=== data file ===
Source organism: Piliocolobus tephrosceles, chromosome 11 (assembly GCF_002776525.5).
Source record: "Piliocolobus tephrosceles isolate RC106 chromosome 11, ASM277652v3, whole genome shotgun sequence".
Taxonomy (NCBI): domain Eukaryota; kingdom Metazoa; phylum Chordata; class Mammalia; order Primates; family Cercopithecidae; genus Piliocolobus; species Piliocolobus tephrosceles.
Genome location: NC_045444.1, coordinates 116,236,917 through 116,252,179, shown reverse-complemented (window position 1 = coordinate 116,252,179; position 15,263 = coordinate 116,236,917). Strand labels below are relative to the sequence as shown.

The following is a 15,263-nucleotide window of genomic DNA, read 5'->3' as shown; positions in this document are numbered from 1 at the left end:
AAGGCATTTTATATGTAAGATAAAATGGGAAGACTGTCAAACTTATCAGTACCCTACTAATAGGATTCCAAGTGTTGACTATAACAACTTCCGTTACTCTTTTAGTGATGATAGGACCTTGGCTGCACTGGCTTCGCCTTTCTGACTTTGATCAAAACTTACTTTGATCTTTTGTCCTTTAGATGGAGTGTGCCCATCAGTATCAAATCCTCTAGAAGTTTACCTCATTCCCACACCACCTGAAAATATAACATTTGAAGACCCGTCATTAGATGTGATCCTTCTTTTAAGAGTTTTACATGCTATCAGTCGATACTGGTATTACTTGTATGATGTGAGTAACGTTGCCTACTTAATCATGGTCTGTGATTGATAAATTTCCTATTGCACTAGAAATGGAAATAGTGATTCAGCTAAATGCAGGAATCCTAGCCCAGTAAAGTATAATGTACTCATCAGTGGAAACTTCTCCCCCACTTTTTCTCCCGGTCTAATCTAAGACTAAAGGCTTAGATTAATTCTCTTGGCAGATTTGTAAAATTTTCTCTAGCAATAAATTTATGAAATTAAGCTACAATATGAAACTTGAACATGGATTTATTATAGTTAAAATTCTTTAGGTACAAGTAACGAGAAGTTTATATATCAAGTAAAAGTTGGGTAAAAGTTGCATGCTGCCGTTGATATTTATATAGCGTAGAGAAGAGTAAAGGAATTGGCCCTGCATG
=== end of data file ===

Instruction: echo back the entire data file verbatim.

Source organism: Piliocolobus tephrosceles, chromosome 11 (assembly GCF_002776525.5).
Source record: "Piliocolobus tephrosceles isolate RC106 chromosome 11, ASM277652v3, whole genome shotgun sequence".
Taxonomy (NCBI): domain Eukaryota; kingdom Metazoa; phylum Chordata; class Mammalia; order Primates; family Cercopithecidae; genus Piliocolobus; species Piliocolobus tephrosceles.
Genome location: NC_045444.1, coordinates 116,236,917 through 116,252,179, shown reverse-complemented (window position 1 = coordinate 116,252,179; position 15,263 = coordinate 116,236,917). Strand labels below are relative to the sequence as shown.

The following is a 15,263-nucleotide window of genomic DNA, read 5'->3' as shown; positions in this document are numbered from 1 at the left end:
AAGGCATTTTATATGTAAGATAAAATGGGAAGACTGTCAAACTTATCAGTACCCTACTAATAGGATTCCAAGTGTTGACTATAACAACTTCCGTTACTCTTTTAGTGATGATAGGACCTTGGCTGCACTGGCTTCGCCTTTCTGACTTTGATCAAAACTTACTTTGATCTTTTGTCCTTTAGATGGAGTGTGCCCATCAGTATCAAATCCTCTAGAAGTTTACCTCATTCCCACACCACCTGAAAATATAACATTTGAAGACCCGTCATTAGATGTGATCCTTCTTTTAAGAGTTTTACATGCTATCAGTCGATACTGGTATTACTTGTATGATGTGAGTAACGTTGCCTACTTAATCATGGTCTGTGATTGATAAATTTCCTATTGCACTAGAAATGGAAATAGTGATTCAGCTAAATGCAGGAATCCTAGCCCAGTAAAGTATAATGTACTCATCAGTGGAAACTTCTCCCCCACTTTTTCTCCCGGTCTAATCTAAGACTAAAGGCTTAGATTAATTCTCTTGGCAGATTTGTAAAATTTTCTCTAGCAATAAATTTATGAAATTAAGCTACAATATGAAACTTGAACATGGATTTATTATAGTTAAAATTCTTTAGGTACAAGTAACGAGAAGTTTATATATCAAGTAAAAGTTGGGTAAAAGTTGCATGCTGCCGTTGATATTTATATAGCGTAGAGAAGAGTAAAGGAATTGGCCCTGCATG